As O’Brien suggests, the Scrutonian view essentially equates God’s supernatural revelation with human self-realization. It accounts for guilt, shame, and remorse as “necessary features of the human condition” but frames them as a sort of falling short of the ideal rather than as an offense against the Creator. In terms of Catholic teaching, we might say that Scruton reflects Gaudium et Spes 22 but glosses over Lumen Gentium 14. In short, he gives an insufficient account of sin and leaves little room for a thick Christology.

I am not expecting Scruton to be a theologian. He has denied the label on several occasions. But a philosopher who deals with theological matters and accepts supernatural revelation must articulate more clearly the distinction between philosophy and theology and delineate their respective competencies. Noting this would have strengthened O’Brien’s critique of Scruton’s idealist tendencies.

Daniel B. Gallagher
The Pontifical ?Gregorian University
Rome, Italy


Peter Berger’s “A Friendly Dissent from Pentecostalism” (November) reminded me of some critiques of charismatic renewal that swirled around in Lutheran circles forty years ago. I thoroughly appreciated Berger’s friendly description of Pentecostalism, but he rests his dissent on the incorrect assumption that “Pentecostals place supernatural charismata at the center of the Christian faith.”

In 1974, Lutheran theologian William Lazareth made a similar statement to a group of three hundred charismatic Lutheran pastors. “We meet in local ministeriums with Pentecostal pastors,” they told him. “Salvation and justification are as central for them as they are for us. Baptism with the Holy Spirit and spiritual gifts are for ministry, are an aspect of sanctification.” Lazareth responded graciously that he had been misinformed.

Despite his wholesome appreciation for Pentecostalism, Berger does not seem fully to appreciate the scope and depth of the intellectual challenge that Pentecostalism’s realistic biblical worldview presents to our culture. The issue at stake, both in classical Pentecostalism and in the charismatic view that has developed among classical Protestants and Catholics, goes beyond mere “supernaturalism.” Luther set himself against the “Zwickau prophets,” the so-called Schwärmer of his day, not because of their supernaturalism, but because they set their alleged revelations above Scripture.

In regard to ministry, Luther would be quite at home among Pentecostals. He wrote a letter to a pastor in Torgau, Germany, giving detailed instructions for ministering to a person being harassed by the devil. When his co-worker, Melanchthon, lay deathly ill, Luther prayed at his bedside and “told God, I cannot continue to believe in you if You do not heal Philip.” Melanchthon was healed.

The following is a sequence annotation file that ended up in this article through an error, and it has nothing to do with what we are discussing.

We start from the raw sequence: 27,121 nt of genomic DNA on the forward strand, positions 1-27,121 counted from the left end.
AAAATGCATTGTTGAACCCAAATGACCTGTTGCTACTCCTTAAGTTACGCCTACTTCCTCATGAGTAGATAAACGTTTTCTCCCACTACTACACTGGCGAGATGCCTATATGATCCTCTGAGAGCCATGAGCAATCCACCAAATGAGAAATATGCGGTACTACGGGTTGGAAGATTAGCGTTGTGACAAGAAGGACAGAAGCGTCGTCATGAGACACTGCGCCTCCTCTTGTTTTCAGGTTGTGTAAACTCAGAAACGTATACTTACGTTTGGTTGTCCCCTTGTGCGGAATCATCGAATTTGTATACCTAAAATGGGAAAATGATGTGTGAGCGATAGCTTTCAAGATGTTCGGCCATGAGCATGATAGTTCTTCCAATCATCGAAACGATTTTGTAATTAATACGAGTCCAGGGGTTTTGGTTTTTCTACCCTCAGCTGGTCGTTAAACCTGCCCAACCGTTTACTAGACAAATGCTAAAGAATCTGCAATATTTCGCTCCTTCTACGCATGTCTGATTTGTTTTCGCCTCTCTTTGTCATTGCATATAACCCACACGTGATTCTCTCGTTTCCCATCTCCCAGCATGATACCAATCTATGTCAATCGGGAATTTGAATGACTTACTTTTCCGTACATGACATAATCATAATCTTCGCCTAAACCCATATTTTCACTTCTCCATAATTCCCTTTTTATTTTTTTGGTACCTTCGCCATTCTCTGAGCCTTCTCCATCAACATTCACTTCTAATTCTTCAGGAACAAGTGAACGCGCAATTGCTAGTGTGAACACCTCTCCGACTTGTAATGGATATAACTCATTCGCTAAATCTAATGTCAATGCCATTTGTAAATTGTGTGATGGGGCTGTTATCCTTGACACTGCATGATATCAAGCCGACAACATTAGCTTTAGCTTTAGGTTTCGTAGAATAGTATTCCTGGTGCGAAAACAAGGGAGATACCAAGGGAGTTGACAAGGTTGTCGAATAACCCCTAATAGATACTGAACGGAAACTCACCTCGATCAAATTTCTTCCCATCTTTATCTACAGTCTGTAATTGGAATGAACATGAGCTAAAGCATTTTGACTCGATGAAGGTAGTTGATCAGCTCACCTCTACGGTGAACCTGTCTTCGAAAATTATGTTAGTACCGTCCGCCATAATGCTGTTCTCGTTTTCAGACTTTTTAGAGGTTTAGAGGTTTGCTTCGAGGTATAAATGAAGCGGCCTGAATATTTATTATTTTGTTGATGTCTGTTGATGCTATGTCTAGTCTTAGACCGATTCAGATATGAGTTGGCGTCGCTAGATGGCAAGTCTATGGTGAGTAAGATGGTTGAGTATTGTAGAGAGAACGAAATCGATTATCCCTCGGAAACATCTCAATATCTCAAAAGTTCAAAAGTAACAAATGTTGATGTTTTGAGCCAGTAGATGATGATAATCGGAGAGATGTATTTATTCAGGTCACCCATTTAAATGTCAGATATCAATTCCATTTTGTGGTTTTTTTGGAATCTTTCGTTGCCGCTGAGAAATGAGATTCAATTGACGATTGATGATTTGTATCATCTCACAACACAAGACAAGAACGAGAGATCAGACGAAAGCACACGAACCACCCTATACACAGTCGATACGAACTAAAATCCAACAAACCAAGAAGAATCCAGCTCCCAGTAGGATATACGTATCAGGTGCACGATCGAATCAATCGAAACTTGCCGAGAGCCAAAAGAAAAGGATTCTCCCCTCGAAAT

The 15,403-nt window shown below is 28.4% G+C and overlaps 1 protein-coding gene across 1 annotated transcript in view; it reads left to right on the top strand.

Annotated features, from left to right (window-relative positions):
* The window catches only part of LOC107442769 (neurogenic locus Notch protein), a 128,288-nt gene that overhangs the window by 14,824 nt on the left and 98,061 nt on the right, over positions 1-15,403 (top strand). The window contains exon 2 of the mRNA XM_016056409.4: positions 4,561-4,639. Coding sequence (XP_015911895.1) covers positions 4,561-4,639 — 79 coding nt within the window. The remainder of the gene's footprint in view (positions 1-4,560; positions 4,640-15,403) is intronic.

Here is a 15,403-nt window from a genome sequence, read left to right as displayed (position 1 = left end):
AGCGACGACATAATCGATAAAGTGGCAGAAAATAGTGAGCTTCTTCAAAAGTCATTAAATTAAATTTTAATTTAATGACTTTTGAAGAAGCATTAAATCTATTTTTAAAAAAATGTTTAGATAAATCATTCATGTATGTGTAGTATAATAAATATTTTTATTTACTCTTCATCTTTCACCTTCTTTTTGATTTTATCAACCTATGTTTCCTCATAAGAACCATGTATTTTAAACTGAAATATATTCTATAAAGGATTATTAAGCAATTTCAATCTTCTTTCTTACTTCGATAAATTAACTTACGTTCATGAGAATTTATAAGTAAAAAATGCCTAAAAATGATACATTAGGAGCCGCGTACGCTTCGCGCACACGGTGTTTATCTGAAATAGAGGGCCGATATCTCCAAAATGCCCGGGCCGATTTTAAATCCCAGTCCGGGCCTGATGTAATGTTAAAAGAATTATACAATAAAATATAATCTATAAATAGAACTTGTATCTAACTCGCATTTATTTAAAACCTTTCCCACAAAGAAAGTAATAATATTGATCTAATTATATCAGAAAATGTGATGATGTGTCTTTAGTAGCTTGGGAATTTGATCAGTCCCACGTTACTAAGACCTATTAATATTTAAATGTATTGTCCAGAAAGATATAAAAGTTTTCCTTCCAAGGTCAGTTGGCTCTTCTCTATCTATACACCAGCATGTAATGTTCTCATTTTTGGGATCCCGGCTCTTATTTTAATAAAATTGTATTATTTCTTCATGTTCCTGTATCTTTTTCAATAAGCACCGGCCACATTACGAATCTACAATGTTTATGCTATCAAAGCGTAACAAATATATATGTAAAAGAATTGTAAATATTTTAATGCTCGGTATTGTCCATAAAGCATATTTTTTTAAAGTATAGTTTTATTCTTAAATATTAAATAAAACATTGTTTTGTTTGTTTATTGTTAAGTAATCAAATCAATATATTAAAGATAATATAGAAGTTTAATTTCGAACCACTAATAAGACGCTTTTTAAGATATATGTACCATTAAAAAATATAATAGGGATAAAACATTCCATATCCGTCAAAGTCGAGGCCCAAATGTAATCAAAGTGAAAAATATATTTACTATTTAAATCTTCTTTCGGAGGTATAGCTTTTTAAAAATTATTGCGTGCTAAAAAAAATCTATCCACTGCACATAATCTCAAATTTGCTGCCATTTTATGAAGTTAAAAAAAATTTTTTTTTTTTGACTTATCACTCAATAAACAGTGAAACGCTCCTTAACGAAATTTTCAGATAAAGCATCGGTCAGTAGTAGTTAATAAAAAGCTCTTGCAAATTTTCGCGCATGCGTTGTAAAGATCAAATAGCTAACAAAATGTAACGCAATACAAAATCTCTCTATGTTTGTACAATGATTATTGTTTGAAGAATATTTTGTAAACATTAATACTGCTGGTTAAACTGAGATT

I do not begrudge Berger’s preference for a “quiet version” of counter-secularization. I once participated in a conference on spiritual healing that was written up in Time magazine under the title, “Quiet Healers.” After more than fifty years in the charismatic renewal, I still prefer a quiet version myself.

Larry Christenson
Northfield, Minnesota

In his “friendly dissent,” Peter Berger offers praise for Pentecostalism as a counter-secularizing force for good, while registering his desire for a more “quiet” version of a Christianity that “re-enchants” the world. I am grateful for his respect and appreciation of Pentecostalism, especially since my early academic life as a Pentecostal was spent politely refusing to apologize to non-Pentecostals in the way Berger does to Pentecostals. Pentecostals need more friends like Berger.

Yet I find his article misses the mark in at least three ways. First, he claims that the terminology surrounding Pentecostalism is confusing “in part because Pentecostalism has affected the mainstream Protestant and Catholic churches” and cites the Catholic charismatic Francis MacNutt and the Reformed charismatic James K. A. Smith. They do illustrate the complexity of identifying a movement the center of which is a spirituality that can be made to fit a number of theological and/or confessional identities. But because of their confessional identities, neither MacNutt nor Smith could serve on a team of Pentecostal scholars in international ecumenical dialogues between Pentecostals and Catholics, Lutherans, and Reformed.